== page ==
Touch UI was designed to be responsive and functional on a device with any screen size. Forms are presented in modal popups on large screens or in the fullscreen mode on smaller devices. Actions are automatically rendered in the system toolbar bar, in the form button bar, or as a floating button. There is the universal “more” menu providing users with access to all actions available in the current context.
Developers can download HTML templates of live forms and tinker with them by moving fields around and injecting custom actions in the desired position. Touch UI provides a simple method of injecting custom actions in the desired position without a custom form template. The screenshot below demonstrates two sets of actions mixed in the flow of the data fields in the form on the iPad-size screen.
Here is another example of the same form in the Pixel phone preview mode in the app created with Code On Time.
Begin by adding two action groups with the “Custom” scope to the Employees data controller. Place actions with the Custom command name and corresponding Argument and Header Text into each group. Make sure to specify the When Last Command Name property for the actions. Our example has this property set to Any to ensure that the actions are visible in any mode regardless of the last executed action.
Action group IDs are set to ag100 and ag101 by the Project Designer. Right-click an action group in the Project Explorer and choose Rename if you prefer the custom identifiers.
Now create two fields in the same data controller with the matching fields names. Set their item Style to Actions. The framework will treat these fields as virtual and therefore they will not have any impact on the standard data manipulation actions or custom actions.
Drag the fields into the desired position in the data field flow of the editForm1 view.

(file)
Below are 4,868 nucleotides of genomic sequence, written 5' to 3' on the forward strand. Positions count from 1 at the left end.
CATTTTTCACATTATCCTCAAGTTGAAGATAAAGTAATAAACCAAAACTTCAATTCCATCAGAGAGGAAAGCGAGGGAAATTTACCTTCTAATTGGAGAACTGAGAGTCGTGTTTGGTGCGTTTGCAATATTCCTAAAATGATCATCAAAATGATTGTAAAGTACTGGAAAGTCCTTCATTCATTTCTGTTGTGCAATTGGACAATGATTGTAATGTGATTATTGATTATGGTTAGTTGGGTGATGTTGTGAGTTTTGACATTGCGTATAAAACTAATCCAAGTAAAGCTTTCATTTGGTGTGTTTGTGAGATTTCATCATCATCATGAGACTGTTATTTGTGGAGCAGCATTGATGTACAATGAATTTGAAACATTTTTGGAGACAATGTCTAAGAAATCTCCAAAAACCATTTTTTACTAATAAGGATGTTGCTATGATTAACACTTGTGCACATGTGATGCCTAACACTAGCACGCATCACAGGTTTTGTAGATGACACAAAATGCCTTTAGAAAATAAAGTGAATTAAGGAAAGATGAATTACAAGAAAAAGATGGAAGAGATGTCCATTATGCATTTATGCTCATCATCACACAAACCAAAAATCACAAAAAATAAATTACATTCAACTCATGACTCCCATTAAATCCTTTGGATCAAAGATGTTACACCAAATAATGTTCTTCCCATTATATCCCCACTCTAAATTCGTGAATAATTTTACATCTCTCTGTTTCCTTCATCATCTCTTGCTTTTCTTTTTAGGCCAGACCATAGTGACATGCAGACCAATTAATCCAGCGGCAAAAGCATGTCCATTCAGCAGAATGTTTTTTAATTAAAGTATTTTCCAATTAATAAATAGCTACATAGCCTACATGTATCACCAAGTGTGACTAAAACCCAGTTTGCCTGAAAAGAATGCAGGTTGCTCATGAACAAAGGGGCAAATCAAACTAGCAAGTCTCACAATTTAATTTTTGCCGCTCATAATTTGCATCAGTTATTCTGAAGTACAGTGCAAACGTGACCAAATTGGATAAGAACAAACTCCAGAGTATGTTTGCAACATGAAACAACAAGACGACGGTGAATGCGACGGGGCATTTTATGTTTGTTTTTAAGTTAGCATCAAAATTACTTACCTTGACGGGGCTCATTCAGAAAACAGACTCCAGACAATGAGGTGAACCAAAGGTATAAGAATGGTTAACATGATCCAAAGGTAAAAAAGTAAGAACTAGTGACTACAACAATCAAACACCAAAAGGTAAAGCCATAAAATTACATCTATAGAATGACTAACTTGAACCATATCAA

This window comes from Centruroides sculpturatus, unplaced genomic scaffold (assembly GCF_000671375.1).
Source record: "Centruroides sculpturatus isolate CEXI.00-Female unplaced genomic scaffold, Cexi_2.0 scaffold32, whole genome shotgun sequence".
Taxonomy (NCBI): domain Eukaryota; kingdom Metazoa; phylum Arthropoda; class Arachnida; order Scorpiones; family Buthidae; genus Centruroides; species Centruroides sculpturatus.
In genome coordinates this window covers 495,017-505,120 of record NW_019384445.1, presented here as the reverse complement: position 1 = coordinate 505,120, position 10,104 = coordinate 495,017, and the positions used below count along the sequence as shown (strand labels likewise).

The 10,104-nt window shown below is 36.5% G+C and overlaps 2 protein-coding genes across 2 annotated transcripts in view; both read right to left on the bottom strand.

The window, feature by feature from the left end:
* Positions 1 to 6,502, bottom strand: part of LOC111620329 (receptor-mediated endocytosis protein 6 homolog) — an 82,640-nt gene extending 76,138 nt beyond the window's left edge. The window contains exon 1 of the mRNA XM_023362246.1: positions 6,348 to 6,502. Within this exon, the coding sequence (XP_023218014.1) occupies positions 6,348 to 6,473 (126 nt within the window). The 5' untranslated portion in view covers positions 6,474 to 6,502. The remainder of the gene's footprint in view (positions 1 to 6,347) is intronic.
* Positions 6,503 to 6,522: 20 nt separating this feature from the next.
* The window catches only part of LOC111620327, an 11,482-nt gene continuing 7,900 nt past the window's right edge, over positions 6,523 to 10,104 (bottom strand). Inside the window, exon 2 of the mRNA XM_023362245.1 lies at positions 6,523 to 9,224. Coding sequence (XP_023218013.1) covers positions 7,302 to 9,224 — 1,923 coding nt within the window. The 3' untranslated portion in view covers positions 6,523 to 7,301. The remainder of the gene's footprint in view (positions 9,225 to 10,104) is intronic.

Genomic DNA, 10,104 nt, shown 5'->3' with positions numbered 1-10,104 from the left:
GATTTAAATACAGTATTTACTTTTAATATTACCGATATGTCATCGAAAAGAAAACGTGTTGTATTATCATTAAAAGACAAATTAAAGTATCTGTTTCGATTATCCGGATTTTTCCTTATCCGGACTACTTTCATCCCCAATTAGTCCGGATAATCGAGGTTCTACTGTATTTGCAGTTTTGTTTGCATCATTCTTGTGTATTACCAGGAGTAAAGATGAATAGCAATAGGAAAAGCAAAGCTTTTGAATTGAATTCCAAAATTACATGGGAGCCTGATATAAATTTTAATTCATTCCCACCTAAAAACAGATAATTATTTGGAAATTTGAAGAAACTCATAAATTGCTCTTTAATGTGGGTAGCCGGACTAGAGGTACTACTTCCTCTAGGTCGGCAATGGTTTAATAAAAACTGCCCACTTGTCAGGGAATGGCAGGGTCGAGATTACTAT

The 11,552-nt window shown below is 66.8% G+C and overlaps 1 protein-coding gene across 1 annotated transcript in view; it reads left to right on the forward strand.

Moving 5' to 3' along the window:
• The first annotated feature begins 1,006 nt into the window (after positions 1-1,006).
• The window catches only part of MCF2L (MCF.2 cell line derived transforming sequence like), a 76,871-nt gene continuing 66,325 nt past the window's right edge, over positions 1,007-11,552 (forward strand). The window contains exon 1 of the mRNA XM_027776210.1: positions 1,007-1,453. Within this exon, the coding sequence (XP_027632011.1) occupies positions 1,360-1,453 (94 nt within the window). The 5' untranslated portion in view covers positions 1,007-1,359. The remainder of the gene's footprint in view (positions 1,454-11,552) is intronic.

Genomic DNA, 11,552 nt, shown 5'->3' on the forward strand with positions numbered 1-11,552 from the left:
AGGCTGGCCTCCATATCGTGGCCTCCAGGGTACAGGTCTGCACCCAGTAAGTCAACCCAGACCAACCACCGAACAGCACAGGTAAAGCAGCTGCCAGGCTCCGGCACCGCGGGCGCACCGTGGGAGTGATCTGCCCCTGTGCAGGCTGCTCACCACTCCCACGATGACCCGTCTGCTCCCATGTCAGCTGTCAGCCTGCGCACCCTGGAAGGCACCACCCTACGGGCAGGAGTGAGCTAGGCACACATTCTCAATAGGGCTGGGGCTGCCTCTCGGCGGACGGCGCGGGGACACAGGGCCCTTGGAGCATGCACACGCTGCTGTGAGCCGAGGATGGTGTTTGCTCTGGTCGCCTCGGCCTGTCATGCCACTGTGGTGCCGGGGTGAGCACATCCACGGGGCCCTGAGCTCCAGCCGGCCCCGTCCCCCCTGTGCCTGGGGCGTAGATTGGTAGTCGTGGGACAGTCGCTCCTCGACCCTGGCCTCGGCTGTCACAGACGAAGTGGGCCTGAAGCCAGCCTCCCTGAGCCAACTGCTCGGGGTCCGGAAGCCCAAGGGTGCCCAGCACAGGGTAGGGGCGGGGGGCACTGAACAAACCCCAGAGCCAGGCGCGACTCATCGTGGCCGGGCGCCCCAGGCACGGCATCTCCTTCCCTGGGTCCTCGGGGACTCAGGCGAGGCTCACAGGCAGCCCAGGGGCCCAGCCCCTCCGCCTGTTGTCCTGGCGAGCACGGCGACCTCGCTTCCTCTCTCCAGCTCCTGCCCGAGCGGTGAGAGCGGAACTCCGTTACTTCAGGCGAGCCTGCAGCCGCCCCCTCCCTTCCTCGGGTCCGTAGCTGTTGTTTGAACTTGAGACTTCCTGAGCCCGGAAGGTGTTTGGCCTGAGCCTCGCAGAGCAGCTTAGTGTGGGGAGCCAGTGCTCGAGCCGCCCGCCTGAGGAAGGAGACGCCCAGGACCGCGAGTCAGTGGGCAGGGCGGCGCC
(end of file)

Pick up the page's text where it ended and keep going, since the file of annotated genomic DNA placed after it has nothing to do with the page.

The framework will render the actions as specified. These actions will be visible only if all conditions specified in their “When …” properties are met. If all actions are invisible, then an empty space will be in their place instead. Use the Visible When property of the data field to hide the empty space when such conditions do occur.
We had attempted previously to come up with a way to mix the data fields and actions without having to build a custom template. Our last attempt succeeded when we were solving the problem of making it obvious to users that the Get Verification Code
button in the 2-Factor Authentication
form must be pressed in order to get the code via chosen delivery method.
The data field with the Actions style in the form above is also tagged as merge-with-previous to eliminate the line separating the “Actions” lookup from the previous data field.
If you were to move the actions from the Custom group ag100 to the Form group ag2, then the form would look like this. Custom actions Meet, Promote, and Happy Birthday are rendered in the form button bar.
This is how the corresponding configuration of the data controller may look in the Project Explorer.
Arguably keeping the ag100 data field in the form flow right next to the Last Name, First Name, Hire Date, and Birth Date is a better user experience than placing the actions into the form button bar.